The IMCAS brand is now well established as a global leader in bringing together a multi-disciplinary, multi-professional approach to the world of ‘aesthetic surgery and cosmetic dermatology’. The first meeting was held in Paris in 1994 and was promoted as an International Master Course in Ageing Skin (IMCAS). The long form has almost been forgotten and the short form IMCAS has become synonymous with carefully crafted conferences held in a few select regional centres with topics of general interest but also topics of more regional concern. IMCAS China was the third such meeting held in the truly vibrant world city of Shanghai. The focus themes were interesting in that the first theme was ‘Practice management, Medspa and the Fake market’. It is this last topic that is causing considerable concern in China where there is a massive industry supporting the production of fakes, from handbags, to watches, from brand clothing to branded products. It was good to see both medical professionals and representatives from the industry talking together about ways of dealing with a problem that is of real mutual concern. Dr Benjamin Ascher, who had the foresight to begin IMCAS all those years ago, was proposing to launch an Asian coalition against the fake market.
One of the reasons for starting the dedicated IMCAS meetings in China is language. The official conference language is Chinese and there were readily available headphones through which simultaneous translations could be heard from Chinese to English or English to Chinese as appropriate. One point that was raised by an attendee from India is that it would be useful if there could be dual language PowerPoint slides as the translation and the visual presentation were not always in synchronicity. In all there were 650 registrants with almost 400 from Mainland China and 100 international registrants from outside the Asia region. As with all conferences with several rooms running at the same time it is a challenge for the individual registrant to work out which talks to attend. The impression was that the tendency was to stick to one’s discipline and so talks about eyelid surgery were well attended by surgeons whilst the dermatologists were more evident at talks on peeling. This can be considered as both a strength and a weakness of the IMCAS model but it is difficult to cater for all tastes in such a diverse ‘industry’ without some specialisation in topic areas. This may change, as it is apparent that the growth of the non-surgical, minimally invasive aspects of aesthetics is booming in response to patient / client demand.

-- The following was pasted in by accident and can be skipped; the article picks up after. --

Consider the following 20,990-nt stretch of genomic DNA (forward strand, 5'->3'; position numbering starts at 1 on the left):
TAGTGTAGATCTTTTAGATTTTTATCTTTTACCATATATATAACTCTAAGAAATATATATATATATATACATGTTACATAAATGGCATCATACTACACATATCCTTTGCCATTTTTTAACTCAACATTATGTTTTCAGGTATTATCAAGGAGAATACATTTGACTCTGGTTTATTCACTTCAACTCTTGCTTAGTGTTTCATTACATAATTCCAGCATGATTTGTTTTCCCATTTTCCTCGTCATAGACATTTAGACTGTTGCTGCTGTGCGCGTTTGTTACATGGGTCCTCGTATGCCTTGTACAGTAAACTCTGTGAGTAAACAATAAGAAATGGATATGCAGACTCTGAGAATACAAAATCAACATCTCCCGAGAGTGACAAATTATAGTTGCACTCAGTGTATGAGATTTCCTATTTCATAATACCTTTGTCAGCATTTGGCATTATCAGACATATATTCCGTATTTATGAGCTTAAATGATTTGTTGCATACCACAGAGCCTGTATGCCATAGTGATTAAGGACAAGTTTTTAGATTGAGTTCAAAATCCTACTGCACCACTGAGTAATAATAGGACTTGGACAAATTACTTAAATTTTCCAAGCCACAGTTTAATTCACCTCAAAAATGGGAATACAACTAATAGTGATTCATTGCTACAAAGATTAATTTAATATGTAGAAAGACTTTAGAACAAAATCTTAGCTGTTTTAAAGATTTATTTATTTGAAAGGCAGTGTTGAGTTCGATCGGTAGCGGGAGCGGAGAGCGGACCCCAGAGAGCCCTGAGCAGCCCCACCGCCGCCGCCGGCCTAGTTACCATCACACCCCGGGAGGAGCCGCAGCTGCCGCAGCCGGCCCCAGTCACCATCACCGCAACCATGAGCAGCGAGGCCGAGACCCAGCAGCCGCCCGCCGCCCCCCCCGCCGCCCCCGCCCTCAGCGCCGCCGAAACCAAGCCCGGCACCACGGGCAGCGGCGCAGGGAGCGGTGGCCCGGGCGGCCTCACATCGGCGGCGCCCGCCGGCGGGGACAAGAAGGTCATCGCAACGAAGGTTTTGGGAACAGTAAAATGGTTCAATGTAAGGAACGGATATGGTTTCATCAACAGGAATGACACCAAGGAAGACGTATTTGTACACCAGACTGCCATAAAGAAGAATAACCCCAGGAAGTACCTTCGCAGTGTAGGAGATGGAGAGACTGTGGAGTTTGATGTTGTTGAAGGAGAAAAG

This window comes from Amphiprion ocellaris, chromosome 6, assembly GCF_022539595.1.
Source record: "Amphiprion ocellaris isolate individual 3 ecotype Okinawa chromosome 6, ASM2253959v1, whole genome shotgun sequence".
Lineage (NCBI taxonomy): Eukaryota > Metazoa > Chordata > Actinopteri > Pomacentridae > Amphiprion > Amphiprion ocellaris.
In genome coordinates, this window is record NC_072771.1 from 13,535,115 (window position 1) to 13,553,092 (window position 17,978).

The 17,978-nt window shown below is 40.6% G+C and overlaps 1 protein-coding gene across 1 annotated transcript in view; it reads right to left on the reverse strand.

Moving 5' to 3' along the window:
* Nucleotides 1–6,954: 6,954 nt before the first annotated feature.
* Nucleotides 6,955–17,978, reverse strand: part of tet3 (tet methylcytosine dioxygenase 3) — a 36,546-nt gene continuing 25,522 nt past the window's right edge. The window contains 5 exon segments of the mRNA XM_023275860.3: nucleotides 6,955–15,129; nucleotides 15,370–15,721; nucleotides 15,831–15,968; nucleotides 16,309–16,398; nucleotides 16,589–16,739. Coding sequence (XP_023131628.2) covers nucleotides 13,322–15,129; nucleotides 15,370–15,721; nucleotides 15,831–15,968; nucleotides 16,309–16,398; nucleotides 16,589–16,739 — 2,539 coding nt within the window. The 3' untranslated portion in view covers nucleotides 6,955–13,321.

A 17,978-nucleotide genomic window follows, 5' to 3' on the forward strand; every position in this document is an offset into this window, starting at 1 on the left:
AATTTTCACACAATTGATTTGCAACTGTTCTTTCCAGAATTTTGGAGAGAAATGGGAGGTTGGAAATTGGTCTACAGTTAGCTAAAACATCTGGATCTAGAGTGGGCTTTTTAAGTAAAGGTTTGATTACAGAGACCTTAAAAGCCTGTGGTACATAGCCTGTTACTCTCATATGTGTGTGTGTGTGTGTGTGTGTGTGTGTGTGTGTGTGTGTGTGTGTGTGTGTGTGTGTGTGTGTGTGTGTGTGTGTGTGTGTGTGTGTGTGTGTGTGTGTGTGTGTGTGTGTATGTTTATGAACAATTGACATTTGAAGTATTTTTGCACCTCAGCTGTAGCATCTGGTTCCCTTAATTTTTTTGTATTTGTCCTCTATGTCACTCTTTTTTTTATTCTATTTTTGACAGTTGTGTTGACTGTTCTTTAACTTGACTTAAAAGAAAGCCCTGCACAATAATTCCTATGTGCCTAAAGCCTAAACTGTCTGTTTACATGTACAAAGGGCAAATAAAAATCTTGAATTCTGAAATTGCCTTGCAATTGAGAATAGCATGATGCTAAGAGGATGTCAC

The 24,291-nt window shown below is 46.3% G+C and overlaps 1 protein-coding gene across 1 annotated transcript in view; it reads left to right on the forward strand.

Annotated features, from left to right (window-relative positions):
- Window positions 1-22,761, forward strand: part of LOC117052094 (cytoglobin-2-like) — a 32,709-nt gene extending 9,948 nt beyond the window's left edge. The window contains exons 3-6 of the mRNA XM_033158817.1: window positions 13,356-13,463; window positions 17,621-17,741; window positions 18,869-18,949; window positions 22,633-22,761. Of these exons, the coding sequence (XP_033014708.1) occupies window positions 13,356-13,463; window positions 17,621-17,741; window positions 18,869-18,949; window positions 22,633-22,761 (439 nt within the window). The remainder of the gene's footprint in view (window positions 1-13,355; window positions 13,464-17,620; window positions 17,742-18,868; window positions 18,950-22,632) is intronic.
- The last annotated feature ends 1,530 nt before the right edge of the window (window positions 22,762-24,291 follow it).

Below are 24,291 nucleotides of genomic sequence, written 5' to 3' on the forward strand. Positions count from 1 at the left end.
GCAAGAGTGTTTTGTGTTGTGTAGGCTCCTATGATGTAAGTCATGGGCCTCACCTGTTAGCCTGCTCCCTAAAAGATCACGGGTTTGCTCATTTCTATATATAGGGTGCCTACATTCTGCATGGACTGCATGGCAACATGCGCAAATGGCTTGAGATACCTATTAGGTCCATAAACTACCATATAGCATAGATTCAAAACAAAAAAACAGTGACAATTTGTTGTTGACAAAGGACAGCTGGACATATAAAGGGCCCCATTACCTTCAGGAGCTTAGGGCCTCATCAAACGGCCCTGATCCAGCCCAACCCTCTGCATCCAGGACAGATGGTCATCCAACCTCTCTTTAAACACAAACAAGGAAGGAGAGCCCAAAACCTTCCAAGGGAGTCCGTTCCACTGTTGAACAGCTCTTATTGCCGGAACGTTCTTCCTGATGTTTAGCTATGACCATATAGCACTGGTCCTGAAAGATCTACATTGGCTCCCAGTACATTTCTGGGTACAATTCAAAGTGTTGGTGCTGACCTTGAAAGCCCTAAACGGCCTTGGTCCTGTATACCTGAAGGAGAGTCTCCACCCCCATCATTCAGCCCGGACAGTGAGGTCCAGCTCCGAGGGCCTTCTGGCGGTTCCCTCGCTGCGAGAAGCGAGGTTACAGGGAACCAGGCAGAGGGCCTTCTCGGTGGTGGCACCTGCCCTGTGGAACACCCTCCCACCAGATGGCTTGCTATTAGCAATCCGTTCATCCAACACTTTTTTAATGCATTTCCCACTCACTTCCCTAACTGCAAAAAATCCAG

The more holistic approach to anti-ageing was reflected in the sessions on cosmeceuticals which were fascinating as they covered not only what is cutting edge in the development of new skincare products but also the value of traditional medicines and products were discussed in detail. Throughout the meeting there were dedicated teaching courses and video sessions and there was the increasingly popular session with cadaveric anatomy teaching in the context of using injectables to alter the facial appearance. Finally, there were sessions on stem cells and lipo filling, the ninth focus theme of the meeting.
The IMCAS brand is continuing to evolve and it was fascinating to see the energy and dedication of Dr Ascher to teaching and education in the form of the IMCAS Academy. This is an e-learning platform that is going to allow an updating of high quality content so that the learning experience is continual and is not based on intermittent high-dose exposure to the experts at annual conferences.
IMCAS has set the benchmark for such a global brand and to maintain that status the meetings have to exceed expectations. Whilst this is a constant challenge for the IMCAS team they do seem to deliver and it will be fascinating to visit Shanghai next year to see how this organic meeting continues in its evolution.
The next meeting will take place in Shanghai, China on 14-16 April 2017. Visit www.imcas.com for further information.